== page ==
6. Curious but I haven't quite figured it out. I'm not well versed in paranormal romance so I may be missing/misunderstanding genre clues like elfblood, traps, and warding. (and magic and spell of course)

    I'm a fan of sentence fragments but the opening would be clearer if you framed some of them into more integrated narrative. Especially the back-story ones from her memory of the past morning. Those could be "The ground had buckled under her feet." etc. Then save fragments for the current-moment / her immediate thoughts of what was happening 'now'.

    I'd definitely start with a complete sentence, even if simply 'The phone rang.' though that's not as active or intriguing as
    "Why was she on the couch?"

    If, in the opening, she's going to have detailed thoughts about Smythe (rather than just a single passing one) and interacting with him / imagining his responses to her, then you should flesh out his character and identity more.

    Info on the couch's fabric and purchase doesn't seem essential to the opening/story.

    Maybe open with an even more concrete description of her physical awareness of aches and soreness, to offer readers a deeper POV. Think about actually being inside her pained body instead of describing her body's actions (elbows, head, shoulders) as one (even, as she) would view from the outside.

    You can delete adverbs like "hurriedly".

    I don't really understand enough about Smythe or Mona yet, or all they have gone through this morning, to appreciate the drama implied in your closing question here. What he has claimed about "the spell" seems distant.

    I am curious to learn more about the erupting boulders and buckling ground. That might be a place to start, directly, rather than having her reflect back on it. Or at least flesh out her memories of the event to make it more real for readers.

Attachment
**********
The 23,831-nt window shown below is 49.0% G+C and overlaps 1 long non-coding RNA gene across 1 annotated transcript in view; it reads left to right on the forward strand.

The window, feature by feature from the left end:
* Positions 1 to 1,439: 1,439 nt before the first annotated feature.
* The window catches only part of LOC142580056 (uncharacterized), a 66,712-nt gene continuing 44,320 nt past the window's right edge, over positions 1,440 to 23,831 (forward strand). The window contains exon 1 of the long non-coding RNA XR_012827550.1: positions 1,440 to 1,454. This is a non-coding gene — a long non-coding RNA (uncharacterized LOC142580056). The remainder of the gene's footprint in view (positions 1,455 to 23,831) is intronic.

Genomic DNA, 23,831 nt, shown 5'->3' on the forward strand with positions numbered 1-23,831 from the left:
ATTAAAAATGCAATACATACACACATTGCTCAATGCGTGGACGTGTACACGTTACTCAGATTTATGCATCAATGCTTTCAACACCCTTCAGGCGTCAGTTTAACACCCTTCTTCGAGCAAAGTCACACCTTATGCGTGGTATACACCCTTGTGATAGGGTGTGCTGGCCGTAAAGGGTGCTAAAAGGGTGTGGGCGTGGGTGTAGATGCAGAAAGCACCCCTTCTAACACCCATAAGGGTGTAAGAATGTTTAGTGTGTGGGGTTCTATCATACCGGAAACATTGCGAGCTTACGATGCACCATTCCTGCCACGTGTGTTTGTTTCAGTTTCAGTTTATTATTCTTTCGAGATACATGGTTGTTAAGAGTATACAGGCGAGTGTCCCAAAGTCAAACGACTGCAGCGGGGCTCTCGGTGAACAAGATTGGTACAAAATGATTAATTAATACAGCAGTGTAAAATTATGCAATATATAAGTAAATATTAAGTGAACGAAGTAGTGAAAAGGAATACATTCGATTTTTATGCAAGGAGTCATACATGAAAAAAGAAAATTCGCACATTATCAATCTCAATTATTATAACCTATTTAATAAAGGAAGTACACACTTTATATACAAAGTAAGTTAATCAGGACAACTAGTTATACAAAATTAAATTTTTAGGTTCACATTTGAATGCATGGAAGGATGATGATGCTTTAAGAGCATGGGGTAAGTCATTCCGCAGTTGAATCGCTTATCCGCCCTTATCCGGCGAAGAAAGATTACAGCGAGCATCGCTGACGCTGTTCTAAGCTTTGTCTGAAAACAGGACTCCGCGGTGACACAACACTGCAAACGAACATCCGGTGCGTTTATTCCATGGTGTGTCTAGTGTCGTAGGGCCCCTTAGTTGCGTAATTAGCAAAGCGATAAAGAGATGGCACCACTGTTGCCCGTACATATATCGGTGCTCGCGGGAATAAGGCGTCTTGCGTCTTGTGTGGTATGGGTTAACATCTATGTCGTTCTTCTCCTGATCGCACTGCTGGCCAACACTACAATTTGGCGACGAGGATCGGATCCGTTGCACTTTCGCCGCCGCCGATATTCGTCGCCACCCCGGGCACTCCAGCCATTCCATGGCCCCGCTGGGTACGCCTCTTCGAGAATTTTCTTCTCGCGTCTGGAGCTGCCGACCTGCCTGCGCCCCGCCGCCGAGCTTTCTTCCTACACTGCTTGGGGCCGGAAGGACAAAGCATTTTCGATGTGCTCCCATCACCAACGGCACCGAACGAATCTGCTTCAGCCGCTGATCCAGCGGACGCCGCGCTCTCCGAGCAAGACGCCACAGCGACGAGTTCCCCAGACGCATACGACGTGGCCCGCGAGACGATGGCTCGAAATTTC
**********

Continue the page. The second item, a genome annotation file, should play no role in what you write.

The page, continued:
Good luck with your writing!

  7. I think I'm getting the idea, but I need more grounding in this world to understand it. I don't read a lot of fantasy, so please take my comments accordingly-

    First, I thought the line "she'd let herself be talked into buying" was awkward. What about "she'd been talked into?" Just a suggestion.

    I like that you explain what a warder is, up until then I thought Warder was his first name.

    I questioned the use of 'dang.' Nitpicky, I know, but the MC has already used profanity twice in this page. Dang seemed out of place.

    The last paragraph was where I really got lost. I expect in fantasy to feel a little disoriented going in, but this last paragraph felt like too many things I don't understand all at once - setting the trap, creating workings.

    I'm not really sure how this is normally done, but my gut feeling is that as a reader I'd like to know more about Mona, and have the world-building stretched out so that it doesn't feel so much like an information dump.
    I hope some of this was helpful. Good luck!

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  9. Your third sentence is long and somewhat awkward. There is a comma splice in the penultimate paragraph.